Taking the plunge into student life

Tremaine van Aardt

THERE were mixed emotions as thousands of students embarked on their first day of tertiary education at Nelson Mandela Metropolitan University (NMMU) yesterday.

More than 27000 students started classes across NMMU’s six campuses, spokeswoman Debbie Derry said. More are scheduled to join their ranks following the closure of late registration.

BEd foundation phase student Sarah Miles, 19, who was among the new students, was “scared, and very excited”.

“The last 12 years of school amount to this! It is very intimidating to go from being the big shot at school to not even knowing which building your next class is in.

“But I am excited to get the year going, meet new friends and learn new things,” she said.

Electrical engineering student Zolisa Tom, 18, was not as nervous, and was approaching tertiary education as a chance to reinvent himself.

“New people, new challenges, a new life is what I expect from first year. Nobody knows you here so you can be whoever you want to be. I’ve decided to hang back and analyse the groups before choosing friends because there is so much diversity,” Tom said.

Byron Malambo, 18, said he was not sure what was expected in his LLB studies.

“I have no idea what to expect from university as a whole. It is a major adjustment, from being spoon- fed at school to having to learn independence and responsibility for my own work.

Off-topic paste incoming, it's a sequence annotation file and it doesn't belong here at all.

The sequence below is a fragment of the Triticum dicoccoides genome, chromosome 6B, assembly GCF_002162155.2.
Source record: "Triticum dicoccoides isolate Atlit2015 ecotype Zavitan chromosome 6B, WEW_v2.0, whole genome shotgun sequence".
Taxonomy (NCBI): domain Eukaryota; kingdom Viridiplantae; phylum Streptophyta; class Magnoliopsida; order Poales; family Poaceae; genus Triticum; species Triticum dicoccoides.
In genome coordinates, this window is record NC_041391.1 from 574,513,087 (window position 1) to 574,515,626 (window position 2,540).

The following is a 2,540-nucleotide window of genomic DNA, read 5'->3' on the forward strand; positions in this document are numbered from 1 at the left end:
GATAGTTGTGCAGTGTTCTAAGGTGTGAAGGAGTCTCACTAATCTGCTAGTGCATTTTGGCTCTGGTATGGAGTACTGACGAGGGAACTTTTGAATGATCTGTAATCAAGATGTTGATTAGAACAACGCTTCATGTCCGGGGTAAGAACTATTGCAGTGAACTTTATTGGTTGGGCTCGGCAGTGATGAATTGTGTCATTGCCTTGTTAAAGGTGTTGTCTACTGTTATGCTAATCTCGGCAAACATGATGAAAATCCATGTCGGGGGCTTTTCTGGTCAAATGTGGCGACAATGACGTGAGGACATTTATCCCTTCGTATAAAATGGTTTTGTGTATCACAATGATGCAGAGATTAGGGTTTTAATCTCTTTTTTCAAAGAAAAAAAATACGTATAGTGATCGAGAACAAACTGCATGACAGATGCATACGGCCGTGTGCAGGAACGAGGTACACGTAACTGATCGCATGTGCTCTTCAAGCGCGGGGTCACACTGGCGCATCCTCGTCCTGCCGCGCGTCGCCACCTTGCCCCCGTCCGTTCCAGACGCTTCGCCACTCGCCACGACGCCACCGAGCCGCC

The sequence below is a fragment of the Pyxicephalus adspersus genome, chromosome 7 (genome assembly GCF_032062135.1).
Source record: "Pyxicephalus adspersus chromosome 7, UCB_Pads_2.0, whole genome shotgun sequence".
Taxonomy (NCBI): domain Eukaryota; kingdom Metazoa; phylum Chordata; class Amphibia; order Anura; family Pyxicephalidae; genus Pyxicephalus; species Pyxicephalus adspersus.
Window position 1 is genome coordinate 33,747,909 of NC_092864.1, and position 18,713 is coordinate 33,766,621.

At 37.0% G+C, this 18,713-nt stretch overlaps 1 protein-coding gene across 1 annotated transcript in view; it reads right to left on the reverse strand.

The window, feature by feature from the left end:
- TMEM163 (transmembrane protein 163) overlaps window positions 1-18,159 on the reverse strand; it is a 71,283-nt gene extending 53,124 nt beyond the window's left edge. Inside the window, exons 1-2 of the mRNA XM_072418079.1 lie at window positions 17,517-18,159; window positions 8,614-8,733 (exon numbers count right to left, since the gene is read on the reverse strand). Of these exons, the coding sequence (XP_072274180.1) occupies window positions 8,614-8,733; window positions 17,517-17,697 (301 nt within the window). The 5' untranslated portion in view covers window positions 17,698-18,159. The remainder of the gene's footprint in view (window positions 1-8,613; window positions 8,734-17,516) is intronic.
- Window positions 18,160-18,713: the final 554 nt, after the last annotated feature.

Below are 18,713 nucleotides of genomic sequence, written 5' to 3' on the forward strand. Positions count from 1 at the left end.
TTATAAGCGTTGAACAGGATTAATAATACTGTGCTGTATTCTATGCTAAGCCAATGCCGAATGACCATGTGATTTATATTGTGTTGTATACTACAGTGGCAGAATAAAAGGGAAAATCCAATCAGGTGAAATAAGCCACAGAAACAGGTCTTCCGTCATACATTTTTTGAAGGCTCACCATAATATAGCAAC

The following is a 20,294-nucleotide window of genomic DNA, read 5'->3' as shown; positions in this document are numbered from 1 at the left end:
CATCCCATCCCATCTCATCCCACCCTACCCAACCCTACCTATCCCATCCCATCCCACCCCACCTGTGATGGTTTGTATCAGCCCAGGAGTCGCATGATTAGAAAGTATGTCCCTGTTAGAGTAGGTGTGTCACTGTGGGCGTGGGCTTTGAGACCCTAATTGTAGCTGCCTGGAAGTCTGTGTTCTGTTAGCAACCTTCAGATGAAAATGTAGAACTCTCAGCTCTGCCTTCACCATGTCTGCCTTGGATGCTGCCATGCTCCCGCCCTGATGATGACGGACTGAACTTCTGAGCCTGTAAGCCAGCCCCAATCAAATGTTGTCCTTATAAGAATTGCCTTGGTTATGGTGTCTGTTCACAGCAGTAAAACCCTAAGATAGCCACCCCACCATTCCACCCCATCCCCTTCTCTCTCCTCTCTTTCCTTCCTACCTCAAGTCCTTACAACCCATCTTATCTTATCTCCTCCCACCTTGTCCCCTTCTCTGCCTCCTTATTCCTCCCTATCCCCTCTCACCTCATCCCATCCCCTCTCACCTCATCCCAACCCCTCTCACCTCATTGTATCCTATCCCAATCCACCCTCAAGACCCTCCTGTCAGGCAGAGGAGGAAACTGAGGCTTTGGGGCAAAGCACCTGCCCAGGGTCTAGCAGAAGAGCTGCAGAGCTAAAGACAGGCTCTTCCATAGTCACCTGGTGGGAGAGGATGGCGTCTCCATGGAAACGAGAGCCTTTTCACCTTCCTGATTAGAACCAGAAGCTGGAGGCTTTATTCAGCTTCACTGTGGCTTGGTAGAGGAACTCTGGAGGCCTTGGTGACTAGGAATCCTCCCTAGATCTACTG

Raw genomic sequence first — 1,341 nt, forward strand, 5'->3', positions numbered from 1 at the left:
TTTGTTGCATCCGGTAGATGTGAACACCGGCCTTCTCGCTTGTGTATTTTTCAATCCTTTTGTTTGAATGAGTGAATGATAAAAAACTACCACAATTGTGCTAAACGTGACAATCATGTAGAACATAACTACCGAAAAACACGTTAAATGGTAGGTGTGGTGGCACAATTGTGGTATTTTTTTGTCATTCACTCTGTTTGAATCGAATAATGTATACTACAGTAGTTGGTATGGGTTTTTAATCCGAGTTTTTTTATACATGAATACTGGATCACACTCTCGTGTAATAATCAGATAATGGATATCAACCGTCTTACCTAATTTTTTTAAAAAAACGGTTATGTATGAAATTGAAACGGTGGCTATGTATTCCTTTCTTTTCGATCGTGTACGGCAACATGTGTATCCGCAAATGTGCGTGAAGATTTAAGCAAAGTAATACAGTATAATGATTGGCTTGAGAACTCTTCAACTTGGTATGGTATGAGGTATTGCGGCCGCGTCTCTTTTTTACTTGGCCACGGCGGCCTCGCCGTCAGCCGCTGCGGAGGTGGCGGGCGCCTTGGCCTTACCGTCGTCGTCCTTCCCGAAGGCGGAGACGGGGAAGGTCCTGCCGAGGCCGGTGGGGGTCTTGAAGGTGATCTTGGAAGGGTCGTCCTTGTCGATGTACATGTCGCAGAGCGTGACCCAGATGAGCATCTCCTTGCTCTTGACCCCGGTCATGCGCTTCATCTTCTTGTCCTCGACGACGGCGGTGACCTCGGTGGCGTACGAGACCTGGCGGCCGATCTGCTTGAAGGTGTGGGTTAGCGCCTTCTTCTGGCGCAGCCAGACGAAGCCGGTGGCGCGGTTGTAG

“In a way I look forward to having to rely on nobody but myself.”

Mechatronics engineering first year Yusuf Abrahams, 18, said he thought it would be “easier than school”. “Well, I only have five modules as compared to the seven subjects at school. So in theory I think it will be easier. However, chances are there will be a lot of other aspects which will be more challenging, like simply fitting in,” Abrahams said.

NMMU spokeswoman Roslyn Baatjies said the number of first-year students had increased by more than 1000 across Port Elizabeth’s four campuses to more than 8000, but final figures would only be known once the late registration process had been completed. The total for new first-years last year was 7224.

“The faculty of business and economics sciences alone recorded a first-year intake of more than 2300 students.

“It is an annual trend for the programmes in this faculty, especially the BCom programme which is popular and comes highly recommended,” Baatjies said.

 

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